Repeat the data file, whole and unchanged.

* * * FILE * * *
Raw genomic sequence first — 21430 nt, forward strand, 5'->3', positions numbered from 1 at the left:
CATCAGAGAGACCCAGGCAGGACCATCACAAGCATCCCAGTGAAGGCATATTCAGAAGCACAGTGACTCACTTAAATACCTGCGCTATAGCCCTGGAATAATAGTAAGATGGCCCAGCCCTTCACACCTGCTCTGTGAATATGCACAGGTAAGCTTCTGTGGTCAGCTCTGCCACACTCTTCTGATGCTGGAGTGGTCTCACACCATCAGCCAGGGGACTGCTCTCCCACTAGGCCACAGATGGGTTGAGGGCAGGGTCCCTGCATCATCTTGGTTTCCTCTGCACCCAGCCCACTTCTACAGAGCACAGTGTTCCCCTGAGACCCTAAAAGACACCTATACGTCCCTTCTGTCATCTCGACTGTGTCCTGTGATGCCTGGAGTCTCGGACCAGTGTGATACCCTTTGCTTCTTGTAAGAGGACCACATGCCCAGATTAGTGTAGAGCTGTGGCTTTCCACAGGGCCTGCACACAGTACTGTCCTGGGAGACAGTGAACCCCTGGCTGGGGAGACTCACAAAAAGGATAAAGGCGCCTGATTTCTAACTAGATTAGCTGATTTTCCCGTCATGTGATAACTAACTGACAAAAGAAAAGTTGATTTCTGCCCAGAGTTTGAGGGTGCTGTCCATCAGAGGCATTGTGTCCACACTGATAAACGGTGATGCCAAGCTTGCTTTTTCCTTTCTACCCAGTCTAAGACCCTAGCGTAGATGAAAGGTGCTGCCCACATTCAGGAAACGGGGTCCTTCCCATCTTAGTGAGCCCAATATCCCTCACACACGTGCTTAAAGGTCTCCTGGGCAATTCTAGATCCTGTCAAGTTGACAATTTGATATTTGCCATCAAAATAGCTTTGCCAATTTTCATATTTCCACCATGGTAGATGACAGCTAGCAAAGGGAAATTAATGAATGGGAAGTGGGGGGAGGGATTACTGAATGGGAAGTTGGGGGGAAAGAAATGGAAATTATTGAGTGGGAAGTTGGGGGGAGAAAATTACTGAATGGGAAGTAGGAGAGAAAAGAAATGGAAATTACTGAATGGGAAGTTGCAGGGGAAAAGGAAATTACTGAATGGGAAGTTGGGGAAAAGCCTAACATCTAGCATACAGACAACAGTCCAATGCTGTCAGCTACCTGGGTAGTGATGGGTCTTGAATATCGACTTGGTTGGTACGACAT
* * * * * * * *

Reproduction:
Raw genomic sequence first — 21430 nt, forward strand, 5'->3', positions numbered from 1 at the left:
CATCAGAGAGACCCAGGCAGGACCATCACAAGCATCCCAGTGAAGGCATATTCAGAAGCACAGTGACTCACTTAAATACCTGCGCTATAGCCCTGGAATAATAGTAAGATGGCCCAGCCCTTCACACCTGCTCTGTGAATATGCACAGGTAAGCTTCTGTGGTCAGCTCTGCCACACTCTTCTGATGCTGGAGTGGTCTCACACCATCAGCCAGGGGACTGCTCTCCCACTAGGCCACAGATGGGTTGAGGGCAGGGTCCCTGCATCATCTTGGTTTCCTCTGCACCCAGCCCACTTCTACAGAGCACAGTGTTCCCCTGAGACCCTAAAAGACACCTATACGTCCCTTCTGTCATCTCGACTGTGTCCTGTGATGCCTGGAGTCTCGGACCAGTGTGATACCCTTTGCTTCTTGTAAGAGGACCACATGCCCAGATTAGTGTAGAGCTGTGGCTTTCCACAGGGCCTGCACACAGTACTGTCCTGGGAGACAGTGAACCCCTGGCTGGGGAGACTCACAAAAAGGATAAAGGCGCCTGATTTCTAACTAGATTAGCTGATTTTCCCGTCATGTGATAACTAACTGACAAAAGAAAAGTTGATTTCTGCCCAGAGTTTGAGGGTGCTGTCCATCAGAGGCATTGTGTCCACACTGATAAACGGTGATGCCAAGCTTGCTTTTTCCTTTCTACCCAGTCTAAGACCCTAGCGTAGATGAAAGGTGCTGCCCACATTCAGGAAACGGGGTCCTTCCCATCTTAGTGAGCCCAATATCCCTCACACACGTGCTTAAAGGTCTCCTGGGCAATTCTAGATCCTGTCAAGTTGACAATTTGATATTTGCCATCAAAATAGCTTTGCCAATTTTCATATTTCCACCATGGTAGATGACAGCTAGCAAAGGGAAATTAATGAATGGGAAGTGGGGGGAGGGATTACTGAATGGGAAGTTGGGGGGAAAGAAATGGAAATTATTGAGTGGGAAGTTGGGGGGAGAAAATTACTGAATGGGAAGTAGGAGAGAAAAGAAATGGAAATTACTGAATGGGAAGTTGCAGGGGAAAAGGAAATTACTGAATGGGAAGTTGGGGAAAAGCCTAACATCTAGCATACAGACAACAGTCCAATGCTGTCAGCTACCTGGGTAGTGATGGGTCTTGAATATCGACTTGGTTGGTACGACAT